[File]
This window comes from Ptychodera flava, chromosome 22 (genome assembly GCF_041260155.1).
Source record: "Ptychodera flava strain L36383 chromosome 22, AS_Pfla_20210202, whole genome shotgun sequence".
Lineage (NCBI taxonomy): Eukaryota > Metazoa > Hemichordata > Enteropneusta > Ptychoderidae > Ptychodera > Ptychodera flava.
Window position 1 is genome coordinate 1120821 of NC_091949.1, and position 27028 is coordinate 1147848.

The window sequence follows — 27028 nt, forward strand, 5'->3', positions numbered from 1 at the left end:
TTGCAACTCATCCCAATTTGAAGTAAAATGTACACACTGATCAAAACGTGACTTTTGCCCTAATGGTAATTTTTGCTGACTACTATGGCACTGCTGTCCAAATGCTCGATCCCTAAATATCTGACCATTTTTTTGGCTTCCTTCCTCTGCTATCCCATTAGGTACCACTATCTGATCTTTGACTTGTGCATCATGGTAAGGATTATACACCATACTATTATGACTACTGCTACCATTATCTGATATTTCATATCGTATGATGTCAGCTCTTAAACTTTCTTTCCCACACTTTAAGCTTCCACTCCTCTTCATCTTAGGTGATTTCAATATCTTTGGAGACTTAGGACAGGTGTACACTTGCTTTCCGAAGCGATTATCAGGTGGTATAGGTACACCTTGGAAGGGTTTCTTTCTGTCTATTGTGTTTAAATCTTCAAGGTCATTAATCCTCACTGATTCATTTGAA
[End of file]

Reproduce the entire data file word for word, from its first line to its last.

This window comes from Ptychodera flava, chromosome 22 (genome assembly GCF_041260155.1).
Source record: "Ptychodera flava strain L36383 chromosome 22, AS_Pfla_20210202, whole genome shotgun sequence".
Lineage (NCBI taxonomy): Eukaryota > Metazoa > Hemichordata > Enteropneusta > Ptychoderidae > Ptychodera > Ptychodera flava.
Window position 1 is genome coordinate 1120821 of NC_091949.1, and position 27028 is coordinate 1147848.

The window sequence follows — 27028 nt, forward strand, 5'->3', positions numbered from 1 at the left end:
TTGCAACTCATCCCAATTTGAAGTAAAATGTACACACTGATCAAAACGTGACTTTTGCCCTAATGGTAATTTTTGCTGACTACTATGGCACTGCTGTCCAAATGCTCGATCCCTAAATATCTGACCATTTTTTTGGCTTCCTTCCTCTGCTATCCCATTAGGTACCACTATCTGATCTTTGACTTGTGCATCATGGTAAGGATTATACACCATACTATTATGACTACTGCTACCATTATCTGATATTTCATATCGTATGATGTCAGCTCTTAAACTTTCTTTCCCACACTTTAAGCTTCCACTCCTCTTCATCTTAGGTGATTTCAATATCTTTGGAGACTTAGGACAGGTGTACACTTGCTTTCCGAAGCGATTATCAGGTGGTATAGGTACACCTTGGAAGGGTTTCTTTCTGTCTATTGTGTTTAAATCTTCAAGGTCATTAATCCTCACTGATTCATTTGAA